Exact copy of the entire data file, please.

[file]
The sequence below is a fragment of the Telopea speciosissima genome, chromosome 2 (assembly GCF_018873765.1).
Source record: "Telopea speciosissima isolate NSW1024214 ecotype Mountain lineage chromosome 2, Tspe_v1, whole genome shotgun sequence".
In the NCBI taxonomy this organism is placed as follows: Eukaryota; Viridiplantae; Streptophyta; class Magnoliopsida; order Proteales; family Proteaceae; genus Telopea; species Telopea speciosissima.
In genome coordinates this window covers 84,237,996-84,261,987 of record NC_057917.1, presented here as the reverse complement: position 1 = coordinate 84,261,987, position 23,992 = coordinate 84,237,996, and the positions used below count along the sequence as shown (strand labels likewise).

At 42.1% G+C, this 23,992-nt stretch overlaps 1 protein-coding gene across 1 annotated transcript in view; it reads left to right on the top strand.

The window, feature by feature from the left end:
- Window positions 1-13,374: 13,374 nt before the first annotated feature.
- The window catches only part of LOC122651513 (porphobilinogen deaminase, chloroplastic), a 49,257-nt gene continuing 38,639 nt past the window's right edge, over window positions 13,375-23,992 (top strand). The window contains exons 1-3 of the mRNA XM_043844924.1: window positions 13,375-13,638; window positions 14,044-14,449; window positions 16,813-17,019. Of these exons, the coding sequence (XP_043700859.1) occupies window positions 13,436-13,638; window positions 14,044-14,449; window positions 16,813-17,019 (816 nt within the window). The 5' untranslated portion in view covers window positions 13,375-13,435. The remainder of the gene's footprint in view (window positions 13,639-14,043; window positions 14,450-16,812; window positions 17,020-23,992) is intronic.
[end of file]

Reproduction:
The sequence below is a fragment of the Telopea speciosissima genome, chromosome 2 (assembly GCF_018873765.1).
Source record: "Telopea speciosissima isolate NSW1024214 ecotype Mountain lineage chromosome 2, Tspe_v1, whole genome shotgun sequence".
In the NCBI taxonomy this organism is placed as follows: Eukaryota; Viridiplantae; Streptophyta; class Magnoliopsida; order Proteales; family Proteaceae; genus Telopea; species Telopea speciosissima.
In genome coordinates this window covers 84,237,996-84,261,987 of record NC_057917.1, presented here as the reverse complement: position 1 = coordinate 84,261,987, position 23,992 = coordinate 84,237,996, and the positions used below count along the sequence as shown (strand labels likewise).

At 42.1% G+C, this 23,992-nt stretch overlaps 1 protein-coding gene across 1 annotated transcript in view; it reads left to right on the top strand.

The window, feature by feature from the left end:
- Window positions 1-13,374: 13,374 nt before the first annotated feature.
- The window catches only part of LOC122651513 (porphobilinogen deaminase, chloroplastic), a 49,257-nt gene continuing 38,639 nt past the window's right edge, over window positions 13,375-23,992 (top strand). The window contains exons 1-3 of the mRNA XM_043844924.1: window positions 13,375-13,638; window positions 14,044-14,449; window positions 16,813-17,019. Of these exons, the coding sequence (XP_043700859.1) occupies window positions 13,436-13,638; window positions 14,044-14,449; window positions 16,813-17,019 (816 nt within the window). The 5' untranslated portion in view covers window positions 13,375-13,435. The remainder of the gene's footprint in view (window positions 13,639-14,043; window positions 14,450-16,812; window positions 17,020-23,992) is intronic.